By Shatabdi Chakrabarti
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Videographer / Director: Shams Qari
Producer: Shatabdi Chakrabarti, Ruby Coote
Editor: Thom Johnson
A 79-YEAR-OLD man has become famous in India after single-handedly feeding hundreds of monkeys every day.
Self-proclaimed holy man, Shyam Sadhu has been feeding wild rhesus monkeys in the town of Rae Bareli, Uttar Pradesh for over 40 years.
Due to depleting habitat and forest covers, large populations of these monkeys have adapted to living in close quarters with people in the northern states of India.
Monkeys are considered to be descendants of the Monkey God Hanuman by devout Hindus and hence are never harmed, with many people learning to live with the mischief that these animals can sometimes create.
But Shyam believes that his love for the monkeys comes from an affinity he has always felt with animals.
He said: “ In my whole family, I was the one with a different nature. While going to school as a kid, I saw a sick dog starving. I gave him my lunch and also stole my friend’s lunch for the dog.
"Even though I did get a beating after that incident as my friend complained to my teachers and my parents, I have always served animals and trees and nature.”
Shyam has been so passionate about nature that he started collecting unique plants and trees. He built an impressive garden of fig, almond and kiwi trees and would bring home any animal he found injured on the streets.
He said: “I even advertised in the local newspapers that bring us your wounded animals and you will be rewarded.”
The newspapers caught on to Shyam's story when a vulture he was tending to died due to the injuries it had sustained and Shyam Sadhu performed its last rites.
But his love and devotion towards the monkeys started in 1975 when he fell ill and dreamt of a green monkey.
He explained: “I was diagnosed with chronic bronchitis. My health depleted as the medicines had a negative reaction on my body. On the same night, I saw a green-colour monkey in my dreams.
"I spoke to the priest the next morning and he advised that I should read the holy book of the Monkey God Hanuman. But I was skeptical and instead decided to feed some monkeys. And I got better!”
Believing that this is the greatest of good deeds that can be done, he says: "I was scared initially but after a month I got used to it. Then the monkeys and I became friends and it has continued."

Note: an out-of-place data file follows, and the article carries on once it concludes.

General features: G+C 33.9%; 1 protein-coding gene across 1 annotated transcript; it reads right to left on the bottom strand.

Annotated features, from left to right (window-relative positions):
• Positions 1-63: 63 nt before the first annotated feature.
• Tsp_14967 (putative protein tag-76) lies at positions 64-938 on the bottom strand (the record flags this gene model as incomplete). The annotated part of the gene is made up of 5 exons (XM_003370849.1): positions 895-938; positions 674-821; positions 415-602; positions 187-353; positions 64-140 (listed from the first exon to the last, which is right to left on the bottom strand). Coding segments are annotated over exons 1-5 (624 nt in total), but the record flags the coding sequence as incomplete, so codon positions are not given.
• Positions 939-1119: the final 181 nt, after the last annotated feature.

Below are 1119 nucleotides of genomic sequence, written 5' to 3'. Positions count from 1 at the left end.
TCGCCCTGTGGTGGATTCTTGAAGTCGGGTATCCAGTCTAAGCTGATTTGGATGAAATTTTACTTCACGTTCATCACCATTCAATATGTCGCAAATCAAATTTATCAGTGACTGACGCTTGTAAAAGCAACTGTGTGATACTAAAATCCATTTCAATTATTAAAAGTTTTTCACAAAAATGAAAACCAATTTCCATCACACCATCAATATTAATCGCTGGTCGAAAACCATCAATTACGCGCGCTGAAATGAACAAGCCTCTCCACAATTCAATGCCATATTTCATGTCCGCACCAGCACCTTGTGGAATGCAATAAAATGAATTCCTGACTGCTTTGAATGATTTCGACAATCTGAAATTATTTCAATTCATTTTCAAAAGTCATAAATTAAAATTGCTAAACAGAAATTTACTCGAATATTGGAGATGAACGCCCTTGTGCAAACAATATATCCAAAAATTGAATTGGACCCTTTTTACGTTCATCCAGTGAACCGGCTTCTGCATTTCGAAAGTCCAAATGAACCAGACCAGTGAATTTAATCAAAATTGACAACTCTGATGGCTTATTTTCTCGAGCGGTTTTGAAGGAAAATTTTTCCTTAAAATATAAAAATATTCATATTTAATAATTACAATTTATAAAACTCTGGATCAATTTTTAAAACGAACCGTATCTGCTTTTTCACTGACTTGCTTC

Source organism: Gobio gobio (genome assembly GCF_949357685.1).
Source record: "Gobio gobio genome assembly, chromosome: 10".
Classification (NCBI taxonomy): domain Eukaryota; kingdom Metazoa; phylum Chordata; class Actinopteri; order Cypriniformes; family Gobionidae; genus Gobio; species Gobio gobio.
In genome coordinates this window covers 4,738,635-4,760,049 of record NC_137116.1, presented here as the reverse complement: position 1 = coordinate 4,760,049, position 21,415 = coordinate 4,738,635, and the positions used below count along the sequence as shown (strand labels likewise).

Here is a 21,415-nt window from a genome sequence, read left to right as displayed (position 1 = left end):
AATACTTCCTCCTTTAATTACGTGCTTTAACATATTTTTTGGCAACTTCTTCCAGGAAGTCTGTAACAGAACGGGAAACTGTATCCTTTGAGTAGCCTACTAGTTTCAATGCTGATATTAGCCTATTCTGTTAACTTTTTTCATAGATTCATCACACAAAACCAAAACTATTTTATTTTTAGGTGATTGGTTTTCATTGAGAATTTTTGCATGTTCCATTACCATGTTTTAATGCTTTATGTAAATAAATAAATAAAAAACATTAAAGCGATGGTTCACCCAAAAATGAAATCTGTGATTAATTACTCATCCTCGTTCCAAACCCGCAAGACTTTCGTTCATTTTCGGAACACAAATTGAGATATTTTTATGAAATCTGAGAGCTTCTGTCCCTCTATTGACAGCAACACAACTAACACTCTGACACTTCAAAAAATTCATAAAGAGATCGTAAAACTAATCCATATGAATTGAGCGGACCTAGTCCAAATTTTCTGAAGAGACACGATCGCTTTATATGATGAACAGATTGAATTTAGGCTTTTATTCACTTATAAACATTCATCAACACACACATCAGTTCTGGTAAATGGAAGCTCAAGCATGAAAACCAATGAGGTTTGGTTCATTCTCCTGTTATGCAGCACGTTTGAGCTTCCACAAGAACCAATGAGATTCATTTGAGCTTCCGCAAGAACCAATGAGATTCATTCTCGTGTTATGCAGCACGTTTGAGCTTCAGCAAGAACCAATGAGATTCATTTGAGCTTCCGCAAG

“I always tell people that this is a gift from God. It feels like some higher power is making me do this. Otherwise how is it that I haven’t been injured while feeding all these wild monkeys?”
He even says that observing the monkeys all these years has given him immense knowledge.
He said: “I have learnt a lot from the monkeys. We have so many diseases. But these animals know how to cure themselves. They eat specific leaves and plants. Even I live on only a leafy diet as much as I can. I can assure you, if an obese patient comes to live with me and I provide him with this diet, he will be fit in two months!”
Shyam Sadhu collects leftover food from eateries and also buys fruits, bread and grains to feed the monkeys. Every morning he tends to his garden and then sits down to cut the fruits for the animals. He then walks to nearby areas where the monkeys live.
Most of these places are residential and some people object to his work. Jewellery shop owner, Chandrika Bhundal claims that Shyam’s actions have caused problems in the community and also questions his motives.
He said: "He is not interested in working for the animals. His main motto is to get his pictures clicked. There are so many other animal lovers in our city, but they are not like him!
"If he wants to feed the monkeys, he can go a little away from our homes and do it or take them to his own house. We have had instances when children and women have been attacked and bitten by the monkeys.
"It’s also illegal to feed wild animals according to law and these are wild monkeys.”
But criticism from the locals is not new to Shyam Sadhu. He said: "Some people belittle me and have said mean things to me. Some of them call me a mad man. But I don’t care.
"Nowadays, people from other cities and even from abroad get in touch and ask me to go feed the monkeys on their behalf as they know this is a good thing to do.”
There are others as well who support him and his work, specially his wife Satyabhama Mishra.
She says: “I did have my concerns in the beginning and didn’t like it much. But then I understood his passion and realised that he is doing something great.”
Some of Shyam Sadhu’s neighbours and his daughters are animal lovers and help when they can. Even the local vet is impressed with his selfless devotion.
Shyam Sadhu says, “If I can do any good, then I will do it, no matter what.”